Post 55 – Day 31 ‘The Magical Mystery Tour – Day 1’ (Pt 1)

Post 55a Post 55b Post 55c

I reached Udaipur that afternoon. The streets were filled with back-packers and the grandchildren of hippies, their hair dread-knotted, their clothes fashionably ‘alternate’. It was like being in Nimbin, the ‘rainbow’ village on New South Wales’ far north coast; there, the car loads of teenage kids just outside of town quickly changing by the roadside into something akin to what they thought their parents or grandparents wore back in the 1970s.

In the most stylish market cafes of Udaipur, if you listened carefully, you could just make out some indigenously spoken Hindi amongst the English, Hebrew, French, Japanese, German and Nordic. I should have been here in 1967, the fabled ‘Summer of Love’. I was almost half a century late, but on this road trip, at last, I could walk unnoticed. In this place I was just another Westerner in the crowd, and an old one at that. No one asked me for a photo. I had finally achieved a state of irrelevance, a level of grace above even that of anonymity.

The new driver speaks good English, is affable, as all have been, and is based out of the very city I am now in. The drive up from Ujjain passed along a modern highway for much of the 350 kilometres it took to get here. I’d probably driven along the same road that invading Bactrian Greeks, inheritors of Alexander the Great’s eastern domains, had travelled over two thousand years earlier. The Greeks, or the Graeco-Indians if you prefer, maintained a political influence in India until the first years of the Current Era, the last king, Strato, being defeated by Indo-Scythians around 10 CE. Greek armies had once raided as far to the east as modern day Patna (the Pataliputra of Mauryan, Sunga and Gupta times) in Bihar state, and coin hoards suggest that for a period in the last centuries BCE they had conquered Malwa. Long isolated from the rest of the Graeco-Roman world Strato’s kingdom could claim the title of the last of the independent Greek city states, long after Athens, Corinth and Syracuse had been consumed by the Roman Empire.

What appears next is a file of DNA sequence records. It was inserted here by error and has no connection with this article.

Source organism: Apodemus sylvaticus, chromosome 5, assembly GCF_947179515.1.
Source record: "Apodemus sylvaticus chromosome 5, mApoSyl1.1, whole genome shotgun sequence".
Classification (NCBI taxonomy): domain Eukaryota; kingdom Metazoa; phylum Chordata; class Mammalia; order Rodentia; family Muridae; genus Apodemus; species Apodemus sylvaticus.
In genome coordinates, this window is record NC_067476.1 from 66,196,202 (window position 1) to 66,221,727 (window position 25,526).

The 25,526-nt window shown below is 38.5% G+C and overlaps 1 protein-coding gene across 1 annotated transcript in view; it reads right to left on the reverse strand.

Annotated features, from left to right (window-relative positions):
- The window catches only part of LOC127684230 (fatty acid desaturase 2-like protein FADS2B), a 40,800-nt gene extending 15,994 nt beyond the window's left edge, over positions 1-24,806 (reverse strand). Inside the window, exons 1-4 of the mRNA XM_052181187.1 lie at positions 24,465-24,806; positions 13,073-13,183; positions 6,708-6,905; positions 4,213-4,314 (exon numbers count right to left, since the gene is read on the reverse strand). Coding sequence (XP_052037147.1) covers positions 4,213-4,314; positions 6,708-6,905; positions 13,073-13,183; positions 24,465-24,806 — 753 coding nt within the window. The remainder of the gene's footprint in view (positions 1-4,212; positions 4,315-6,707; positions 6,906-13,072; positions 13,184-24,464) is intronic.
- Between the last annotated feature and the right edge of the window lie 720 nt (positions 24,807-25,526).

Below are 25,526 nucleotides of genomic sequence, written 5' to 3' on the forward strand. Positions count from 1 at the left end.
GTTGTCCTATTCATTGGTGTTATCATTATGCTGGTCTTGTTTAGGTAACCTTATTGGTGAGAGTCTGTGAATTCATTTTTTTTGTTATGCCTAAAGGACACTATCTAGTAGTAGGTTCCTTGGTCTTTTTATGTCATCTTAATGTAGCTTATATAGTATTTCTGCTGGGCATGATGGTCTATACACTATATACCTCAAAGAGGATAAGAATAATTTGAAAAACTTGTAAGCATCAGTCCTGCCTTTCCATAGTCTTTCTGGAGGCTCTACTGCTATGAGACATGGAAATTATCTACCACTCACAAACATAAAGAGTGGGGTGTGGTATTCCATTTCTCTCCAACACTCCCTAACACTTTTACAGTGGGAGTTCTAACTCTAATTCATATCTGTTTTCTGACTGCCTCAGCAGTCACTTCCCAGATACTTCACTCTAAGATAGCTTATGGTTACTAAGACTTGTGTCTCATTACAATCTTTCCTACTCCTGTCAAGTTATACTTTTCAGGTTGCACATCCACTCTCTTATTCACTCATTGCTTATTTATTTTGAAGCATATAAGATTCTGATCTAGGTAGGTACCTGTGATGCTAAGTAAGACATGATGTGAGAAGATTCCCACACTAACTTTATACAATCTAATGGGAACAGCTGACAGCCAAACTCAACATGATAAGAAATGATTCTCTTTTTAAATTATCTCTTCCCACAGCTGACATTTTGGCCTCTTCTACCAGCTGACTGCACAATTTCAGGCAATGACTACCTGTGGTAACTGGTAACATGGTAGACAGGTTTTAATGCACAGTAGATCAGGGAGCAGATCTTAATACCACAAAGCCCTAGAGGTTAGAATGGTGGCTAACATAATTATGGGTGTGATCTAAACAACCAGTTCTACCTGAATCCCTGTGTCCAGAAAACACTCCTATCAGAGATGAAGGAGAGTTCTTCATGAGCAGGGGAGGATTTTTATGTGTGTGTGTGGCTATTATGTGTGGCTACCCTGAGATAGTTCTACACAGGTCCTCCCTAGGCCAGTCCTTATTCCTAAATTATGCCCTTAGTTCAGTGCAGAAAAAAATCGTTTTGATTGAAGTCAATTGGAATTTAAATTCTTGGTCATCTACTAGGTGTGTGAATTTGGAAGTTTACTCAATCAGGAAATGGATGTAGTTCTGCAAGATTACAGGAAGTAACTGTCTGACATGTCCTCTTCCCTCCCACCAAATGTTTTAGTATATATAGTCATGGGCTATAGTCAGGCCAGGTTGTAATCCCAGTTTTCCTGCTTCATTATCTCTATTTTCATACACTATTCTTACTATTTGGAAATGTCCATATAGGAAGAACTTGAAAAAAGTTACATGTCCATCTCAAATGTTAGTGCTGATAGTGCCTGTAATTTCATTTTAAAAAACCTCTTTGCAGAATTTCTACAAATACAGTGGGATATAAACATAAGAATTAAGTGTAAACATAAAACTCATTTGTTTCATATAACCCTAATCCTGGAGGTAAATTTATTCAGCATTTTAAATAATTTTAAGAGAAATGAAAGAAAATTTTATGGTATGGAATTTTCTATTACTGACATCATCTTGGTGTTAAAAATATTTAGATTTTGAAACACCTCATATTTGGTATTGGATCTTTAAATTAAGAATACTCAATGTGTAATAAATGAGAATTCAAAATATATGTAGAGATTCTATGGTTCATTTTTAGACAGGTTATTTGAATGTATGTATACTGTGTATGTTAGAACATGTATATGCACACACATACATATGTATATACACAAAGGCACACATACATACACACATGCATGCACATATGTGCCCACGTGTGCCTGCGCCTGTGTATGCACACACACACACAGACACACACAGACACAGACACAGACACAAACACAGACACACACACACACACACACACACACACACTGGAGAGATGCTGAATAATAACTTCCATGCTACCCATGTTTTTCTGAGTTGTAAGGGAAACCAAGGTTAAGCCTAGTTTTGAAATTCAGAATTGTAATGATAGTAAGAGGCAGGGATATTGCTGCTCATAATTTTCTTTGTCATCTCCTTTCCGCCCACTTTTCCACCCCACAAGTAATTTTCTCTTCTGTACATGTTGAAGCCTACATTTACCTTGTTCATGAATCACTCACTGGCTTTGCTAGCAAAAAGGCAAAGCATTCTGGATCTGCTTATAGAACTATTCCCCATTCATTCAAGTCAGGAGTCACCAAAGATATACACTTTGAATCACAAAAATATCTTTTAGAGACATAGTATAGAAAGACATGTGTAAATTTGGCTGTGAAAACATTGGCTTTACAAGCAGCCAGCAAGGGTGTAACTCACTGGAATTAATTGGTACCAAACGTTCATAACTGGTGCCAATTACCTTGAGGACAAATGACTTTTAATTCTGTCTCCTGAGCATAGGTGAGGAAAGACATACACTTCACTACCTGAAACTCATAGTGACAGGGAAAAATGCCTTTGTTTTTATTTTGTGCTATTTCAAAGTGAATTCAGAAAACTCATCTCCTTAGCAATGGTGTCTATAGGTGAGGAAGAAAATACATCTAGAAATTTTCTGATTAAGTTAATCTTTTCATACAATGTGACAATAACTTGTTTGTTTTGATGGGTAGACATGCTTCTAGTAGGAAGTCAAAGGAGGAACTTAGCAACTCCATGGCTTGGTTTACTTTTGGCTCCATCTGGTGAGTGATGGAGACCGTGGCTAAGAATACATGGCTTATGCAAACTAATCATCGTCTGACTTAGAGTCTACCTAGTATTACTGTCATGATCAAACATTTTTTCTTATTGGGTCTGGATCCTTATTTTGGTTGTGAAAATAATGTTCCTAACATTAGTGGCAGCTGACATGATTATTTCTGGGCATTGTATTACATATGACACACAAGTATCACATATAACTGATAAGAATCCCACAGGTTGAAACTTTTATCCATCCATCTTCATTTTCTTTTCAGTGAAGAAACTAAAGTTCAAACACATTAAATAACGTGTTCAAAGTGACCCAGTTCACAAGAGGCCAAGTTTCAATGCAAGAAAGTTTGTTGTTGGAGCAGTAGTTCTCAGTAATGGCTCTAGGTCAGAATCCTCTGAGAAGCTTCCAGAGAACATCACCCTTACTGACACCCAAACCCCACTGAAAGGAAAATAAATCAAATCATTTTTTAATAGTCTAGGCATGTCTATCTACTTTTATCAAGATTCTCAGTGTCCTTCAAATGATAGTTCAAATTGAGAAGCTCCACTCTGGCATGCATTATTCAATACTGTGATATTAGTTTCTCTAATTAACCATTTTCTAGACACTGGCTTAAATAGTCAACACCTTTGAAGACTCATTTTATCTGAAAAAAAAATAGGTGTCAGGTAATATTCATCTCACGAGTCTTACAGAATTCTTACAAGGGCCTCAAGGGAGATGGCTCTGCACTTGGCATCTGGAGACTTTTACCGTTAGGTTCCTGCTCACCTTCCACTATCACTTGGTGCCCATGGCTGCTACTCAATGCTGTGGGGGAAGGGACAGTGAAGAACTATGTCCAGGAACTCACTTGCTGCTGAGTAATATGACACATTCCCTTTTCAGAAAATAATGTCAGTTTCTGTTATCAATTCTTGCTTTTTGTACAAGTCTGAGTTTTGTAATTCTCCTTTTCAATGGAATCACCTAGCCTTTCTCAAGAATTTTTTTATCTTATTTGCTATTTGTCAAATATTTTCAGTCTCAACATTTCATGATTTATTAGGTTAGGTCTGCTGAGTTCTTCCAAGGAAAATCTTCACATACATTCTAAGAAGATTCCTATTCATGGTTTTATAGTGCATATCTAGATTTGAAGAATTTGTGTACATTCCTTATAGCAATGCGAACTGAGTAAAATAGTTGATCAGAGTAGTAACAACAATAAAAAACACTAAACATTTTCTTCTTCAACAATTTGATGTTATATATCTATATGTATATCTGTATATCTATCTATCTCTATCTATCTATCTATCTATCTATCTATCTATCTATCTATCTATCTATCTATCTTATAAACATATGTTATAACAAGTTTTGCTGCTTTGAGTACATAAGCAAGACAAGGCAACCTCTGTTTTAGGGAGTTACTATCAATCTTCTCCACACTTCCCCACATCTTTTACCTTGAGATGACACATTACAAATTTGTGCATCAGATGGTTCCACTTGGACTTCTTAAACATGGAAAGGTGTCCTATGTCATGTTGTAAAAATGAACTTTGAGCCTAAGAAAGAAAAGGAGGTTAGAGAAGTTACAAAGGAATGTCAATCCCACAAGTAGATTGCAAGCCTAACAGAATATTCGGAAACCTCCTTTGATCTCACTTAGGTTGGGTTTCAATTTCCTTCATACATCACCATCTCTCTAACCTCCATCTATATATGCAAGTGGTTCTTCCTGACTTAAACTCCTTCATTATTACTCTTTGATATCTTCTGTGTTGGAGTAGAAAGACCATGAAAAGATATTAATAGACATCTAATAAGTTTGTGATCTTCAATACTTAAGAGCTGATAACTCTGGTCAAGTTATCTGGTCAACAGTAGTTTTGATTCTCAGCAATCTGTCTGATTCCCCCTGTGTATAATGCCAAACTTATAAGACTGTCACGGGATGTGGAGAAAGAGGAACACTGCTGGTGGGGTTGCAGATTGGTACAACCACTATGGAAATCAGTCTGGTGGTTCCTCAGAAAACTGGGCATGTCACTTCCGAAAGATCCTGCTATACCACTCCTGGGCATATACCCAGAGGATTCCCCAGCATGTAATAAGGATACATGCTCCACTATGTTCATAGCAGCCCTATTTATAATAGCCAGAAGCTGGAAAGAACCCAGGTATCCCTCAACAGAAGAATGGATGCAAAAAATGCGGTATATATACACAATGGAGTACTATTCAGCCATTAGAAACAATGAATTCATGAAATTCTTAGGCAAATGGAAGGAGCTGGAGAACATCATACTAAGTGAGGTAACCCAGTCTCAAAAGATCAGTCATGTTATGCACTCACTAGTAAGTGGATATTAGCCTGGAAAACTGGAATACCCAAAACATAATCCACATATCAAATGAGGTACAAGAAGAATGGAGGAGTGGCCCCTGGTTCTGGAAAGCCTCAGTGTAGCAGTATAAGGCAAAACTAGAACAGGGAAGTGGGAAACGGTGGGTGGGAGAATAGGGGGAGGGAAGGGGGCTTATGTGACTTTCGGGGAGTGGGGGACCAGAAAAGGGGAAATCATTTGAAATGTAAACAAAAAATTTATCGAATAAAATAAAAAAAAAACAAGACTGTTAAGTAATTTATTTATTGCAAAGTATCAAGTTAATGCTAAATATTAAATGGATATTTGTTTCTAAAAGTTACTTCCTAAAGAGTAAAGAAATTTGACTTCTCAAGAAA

Only a small section of the route took us through villages, and only small sections of the highway are in need of repair. The land either side of the roads is open, mainly green farmland planted to cereal crops but also with parcels of white flowered poppy fields yielding opium legally cultivated under government licence. There are lots of palm trees, just of one species. I take them to be some type of date palm, as there were fresh dates and lumps of sticky brown palm sugar commonly available for sale in Ujjain. Only the fear of coming down with something debilitating caught from buying ‘street food’ scared me from their purchase.